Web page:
For fans of Jennifer Egan, Dave Eggers, and Donna Tartt - the brilliant, intricately woven new novel by Tom Rachman, author of The Imperfectionists
Following one of the most critically acclaimed fiction debuts in years, New York Times best-selling author Tom Rachman returns with a brilliant, intricately woven novel about a young woman who travels the world to make sense of her puzzling past.
Tooly Zylberberg, the American owner of an isolated bookshop in the Welsh countryside, conducts a life full of reading, but with few human beings. Books are safer than people, who might ask awkward questions about her life. She prefers never to mention the strange events of her youth, which mystify and worry her still.
Taken from home as a girl, Tooly found herself spirited away by a group of seductive outsiders, implicated in capers from Asia to Europe to the United States. But who were her abductors? Why did they take her? What did they really want? There was Humphrey, the curmudgeonly Russian with a passion for reading; there was the charming but tempestuous Sarah, who sowed chaos in her wake; and there was Venn, the charismatic leader whose worldview transformed Tooly forever. Until, quite suddenly, he disappeared.
Years later, Tooly believes she will never understand the true story of her own life. Then startling news arrives from a long-lost boyfriend in New York, raising old mysteries and propelling her on a quest around the world in search of answers.
Tom Rachman - an author celebrated for humanity, humor, and wonderful characters - has produced a stunning novel that reveals the tale not just of one woman but of the past quarter-century as well, from the end of the Cold War to the dominance of American empire to the digital revolution of today. Leaping between decades, and from Bangkok to Brooklyn, this is a breathtaking novel about long-buried secrets and how we must choose to make our own place in the world. It will confirm Rachman’s reputation as one of the most exciting young writers we have.
©2014 Tom Rachman (P)2014 Random House Audio
"When a Tom Rachman novel lands in the bookstores, I stop living and breathing to devour it. It's hard to think of anyone who has a better grasp on the world we live in (and I mean, like, the entire planet) and can write about it with such entertainment and panache." (Gary Shteyngart, author of Little Failure)
"The haunting tale of a young woman reassessing her turbulent past...brilliantly structured, beautifully written." (Kirkus Reviews)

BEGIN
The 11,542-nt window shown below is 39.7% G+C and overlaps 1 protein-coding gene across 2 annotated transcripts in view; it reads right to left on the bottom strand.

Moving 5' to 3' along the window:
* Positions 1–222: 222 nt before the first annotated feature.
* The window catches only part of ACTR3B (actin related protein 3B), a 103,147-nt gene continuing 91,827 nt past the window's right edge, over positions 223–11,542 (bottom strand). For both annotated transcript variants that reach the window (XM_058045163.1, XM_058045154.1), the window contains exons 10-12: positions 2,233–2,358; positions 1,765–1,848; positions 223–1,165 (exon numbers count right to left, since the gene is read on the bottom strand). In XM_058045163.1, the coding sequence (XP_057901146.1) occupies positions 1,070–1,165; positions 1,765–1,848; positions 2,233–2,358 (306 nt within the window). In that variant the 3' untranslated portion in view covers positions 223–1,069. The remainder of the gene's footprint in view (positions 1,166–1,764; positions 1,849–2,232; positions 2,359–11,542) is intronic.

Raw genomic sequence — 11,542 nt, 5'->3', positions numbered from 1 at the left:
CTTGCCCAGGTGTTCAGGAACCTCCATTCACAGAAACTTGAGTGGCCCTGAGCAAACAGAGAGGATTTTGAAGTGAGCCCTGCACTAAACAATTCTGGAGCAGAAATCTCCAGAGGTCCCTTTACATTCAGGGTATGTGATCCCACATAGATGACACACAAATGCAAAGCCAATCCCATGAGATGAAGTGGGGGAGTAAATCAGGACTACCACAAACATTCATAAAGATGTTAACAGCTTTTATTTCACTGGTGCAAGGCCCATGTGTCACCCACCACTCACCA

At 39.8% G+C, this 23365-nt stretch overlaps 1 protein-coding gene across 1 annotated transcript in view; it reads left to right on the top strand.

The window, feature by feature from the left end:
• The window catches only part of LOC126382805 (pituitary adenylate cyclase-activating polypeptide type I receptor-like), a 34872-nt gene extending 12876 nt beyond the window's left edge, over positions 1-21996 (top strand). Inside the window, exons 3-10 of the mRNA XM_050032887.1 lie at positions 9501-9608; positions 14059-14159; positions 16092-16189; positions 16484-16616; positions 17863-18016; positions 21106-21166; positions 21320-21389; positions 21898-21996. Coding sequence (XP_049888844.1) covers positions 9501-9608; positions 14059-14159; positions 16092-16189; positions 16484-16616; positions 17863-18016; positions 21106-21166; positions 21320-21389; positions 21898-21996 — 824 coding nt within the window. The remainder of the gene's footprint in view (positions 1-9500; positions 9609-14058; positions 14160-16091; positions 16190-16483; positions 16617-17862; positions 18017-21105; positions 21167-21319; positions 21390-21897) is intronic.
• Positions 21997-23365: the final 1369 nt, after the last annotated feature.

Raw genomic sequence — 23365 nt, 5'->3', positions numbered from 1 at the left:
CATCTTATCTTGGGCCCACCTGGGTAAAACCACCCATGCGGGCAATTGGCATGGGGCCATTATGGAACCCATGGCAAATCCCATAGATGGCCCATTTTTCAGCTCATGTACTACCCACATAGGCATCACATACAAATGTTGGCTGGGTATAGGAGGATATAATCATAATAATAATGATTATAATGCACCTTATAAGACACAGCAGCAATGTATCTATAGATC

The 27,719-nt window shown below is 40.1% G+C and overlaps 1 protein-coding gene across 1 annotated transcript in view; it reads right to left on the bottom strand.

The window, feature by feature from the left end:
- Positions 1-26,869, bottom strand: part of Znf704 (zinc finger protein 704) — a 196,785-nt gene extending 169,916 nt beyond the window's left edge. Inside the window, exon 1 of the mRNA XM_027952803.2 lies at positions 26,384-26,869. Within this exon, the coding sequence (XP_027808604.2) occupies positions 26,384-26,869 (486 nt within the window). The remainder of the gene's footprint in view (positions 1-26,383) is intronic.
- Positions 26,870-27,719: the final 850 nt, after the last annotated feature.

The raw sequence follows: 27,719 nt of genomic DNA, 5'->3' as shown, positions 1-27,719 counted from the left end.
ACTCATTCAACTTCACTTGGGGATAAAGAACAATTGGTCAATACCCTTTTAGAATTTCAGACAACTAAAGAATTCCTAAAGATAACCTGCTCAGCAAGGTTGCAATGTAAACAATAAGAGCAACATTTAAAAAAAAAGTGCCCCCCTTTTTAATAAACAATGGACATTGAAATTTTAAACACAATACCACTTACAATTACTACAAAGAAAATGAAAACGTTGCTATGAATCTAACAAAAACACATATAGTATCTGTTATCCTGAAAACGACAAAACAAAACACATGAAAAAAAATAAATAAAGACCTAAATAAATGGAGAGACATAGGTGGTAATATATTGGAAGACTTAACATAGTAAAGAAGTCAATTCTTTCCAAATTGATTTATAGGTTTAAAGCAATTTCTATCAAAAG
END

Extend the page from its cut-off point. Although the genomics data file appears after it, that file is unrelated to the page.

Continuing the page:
"Rachman's kaleidoscopic second novel demonstrates that one's family is very often made up of the people you find and who find you along the way." (Booklist)
Fresh but timeless.
Memorable characters; unusual settings.
I've never heard this narrator before, but she made the story very real to me.
If you're still mourning the end of The Goldfinch, this isn't a bad follow up.
The main character was bizarre, and her story failed to interest me. Tulie or Matilda, and the strange life she led was just that, strange. It seems to me that Mr. Rachman has a philosophy about life and the world he and all of us are living in, and some, if not all of characters impart these ideas as we move through the novel.
It lacked any storyline that failed to interest me. Not Humphrey, Paul, Sarah, Tulie, Duncan. any of them.
Oh, yes the narrator did not help increase the enjoyment of this book. Her efforts to dramatize every character's voice in the novel, including little 10 year old Tulie and grown-up Tulie, Humphrey, Sarah, et al. Dramatization of a story can be more detrimental to the author's text than enhancing it. . It was so slow going, and when I tried to increase the speed, it just didn't help.
Sorry, but I can't nail down the specific scenes that should be cut. I was just glad when the end came, and my thought was, and so, that's it?
I will not be recommending this book to any of my friends. Maybe I might have enjoyed it more if I read the book and did not audit it. The Imperfectionists by Mr. Rachman, I enjoyed.,
The narrator spoke so quickly that I missed at least half of what she said, making the story unintelligible.
Rachman switches the time frames back and forth from year to year and it's really hard to keep track of with the audiobook. This is a book I would much rather have gotten to read on my iPad or in paper.
I'm not done yet so not sure. This isn't just a straight story, but a very wandering narrative so it's impossible to tell where it's going.
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